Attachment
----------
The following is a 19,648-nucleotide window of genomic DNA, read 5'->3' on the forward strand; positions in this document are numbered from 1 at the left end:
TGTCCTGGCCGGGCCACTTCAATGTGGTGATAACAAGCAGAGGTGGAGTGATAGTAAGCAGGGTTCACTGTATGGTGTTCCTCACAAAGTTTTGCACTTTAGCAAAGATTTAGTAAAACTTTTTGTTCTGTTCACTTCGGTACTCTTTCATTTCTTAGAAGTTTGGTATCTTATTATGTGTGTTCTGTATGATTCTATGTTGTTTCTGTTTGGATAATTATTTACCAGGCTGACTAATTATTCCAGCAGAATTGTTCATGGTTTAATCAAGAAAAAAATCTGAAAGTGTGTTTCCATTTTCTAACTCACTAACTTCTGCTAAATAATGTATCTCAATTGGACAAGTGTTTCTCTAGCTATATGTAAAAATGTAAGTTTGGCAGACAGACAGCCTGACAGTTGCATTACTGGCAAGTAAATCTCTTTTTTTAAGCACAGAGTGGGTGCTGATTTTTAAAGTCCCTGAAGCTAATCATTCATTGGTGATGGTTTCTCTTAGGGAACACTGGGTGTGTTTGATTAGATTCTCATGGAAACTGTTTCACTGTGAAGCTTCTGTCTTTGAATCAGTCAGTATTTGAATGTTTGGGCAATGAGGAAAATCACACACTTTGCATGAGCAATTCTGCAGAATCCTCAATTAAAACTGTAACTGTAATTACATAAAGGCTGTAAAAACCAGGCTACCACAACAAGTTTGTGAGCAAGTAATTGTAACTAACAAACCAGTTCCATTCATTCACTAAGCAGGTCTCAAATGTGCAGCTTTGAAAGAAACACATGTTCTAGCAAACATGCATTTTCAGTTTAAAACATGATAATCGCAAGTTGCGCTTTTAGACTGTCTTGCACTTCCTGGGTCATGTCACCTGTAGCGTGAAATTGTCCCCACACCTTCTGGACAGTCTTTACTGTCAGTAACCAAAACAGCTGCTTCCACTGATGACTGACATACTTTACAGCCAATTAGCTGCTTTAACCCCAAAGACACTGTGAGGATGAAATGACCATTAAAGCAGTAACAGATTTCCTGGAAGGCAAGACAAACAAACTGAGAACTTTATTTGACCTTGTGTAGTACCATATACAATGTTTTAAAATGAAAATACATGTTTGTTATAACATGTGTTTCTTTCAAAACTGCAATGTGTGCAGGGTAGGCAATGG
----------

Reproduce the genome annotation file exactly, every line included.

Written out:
The following is a 19,648-nucleotide window of genomic DNA, read 5'->3' on the forward strand; positions in this document are numbered from 1 at the left end:
TGTCCTGGCCGGGCCACTTCAATGTGGTGATAACAAGCAGAGGTGGAGTGATAGTAAGCAGGGTTCACTGTATGGTGTTCCTCACAAAGTTTTGCACTTTAGCAAAGATTTAGTAAAACTTTTTGTTCTGTTCACTTCGGTACTCTTTCATTTCTTAGAAGTTTGGTATCTTATTATGTGTGTTCTGTATGATTCTATGTTGTTTCTGTTTGGATAATTATTTACCAGGCTGACTAATTATTCCAGCAGAATTGTTCATGGTTTAATCAAGAAAAAAATCTGAAAGTGTGTTTCCATTTTCTAACTCACTAACTTCTGCTAAATAATGTATCTCAATTGGACAAGTGTTTCTCTAGCTATATGTAAAAATGTAAGTTTGGCAGACAGACAGCCTGACAGTTGCATTACTGGCAAGTAAATCTCTTTTTTTAAGCACAGAGTGGGTGCTGATTTTTAAAGTCCCTGAAGCTAATCATTCATTGGTGATGGTTTCTCTTAGGGAACACTGGGTGTGTTTGATTAGATTCTCATGGAAACTGTTTCACTGTGAAGCTTCTGTCTTTGAATCAGTCAGTATTTGAATGTTTGGGCAATGAGGAAAATCACACACTTTGCATGAGCAATTCTGCAGAATCCTCAATTAAAACTGTAACTGTAATTACATAAAGGCTGTAAAAACCAGGCTACCACAACAAGTTTGTGAGCAAGTAATTGTAACTAACAAACCAGTTCCATTCATTCACTAAGCAGGTCTCAAATGTGCAGCTTTGAAAGAAACACATGTTCTAGCAAACATGCATTTTCAGTTTAAAACATGATAATCGCAAGTTGCGCTTTTAGACTGTCTTGCACTTCCTGGGTCATGTCACCTGTAGCGTGAAATTGTCCCCACACCTTCTGGACAGTCTTTACTGTCAGTAACCAAAACAGCTGCTTCCACTGATGACTGACATACTTTACAGCCAATTAGCTGCTTTAACCCCAAAGACACTGTGAGGATGAAATGACCATTAAAGCAGTAACAGATTTCCTGGAAGGCAAGACAAACAAACTGAGAACTTTATTTGACCTTGTGTAGTACCATATACAATGTTTTAAAATGAAAATACATGTTTGTTATAACATGTGTTTCTTTCAAAACTGCAATGTGTGCAGGGTAGGCAATGG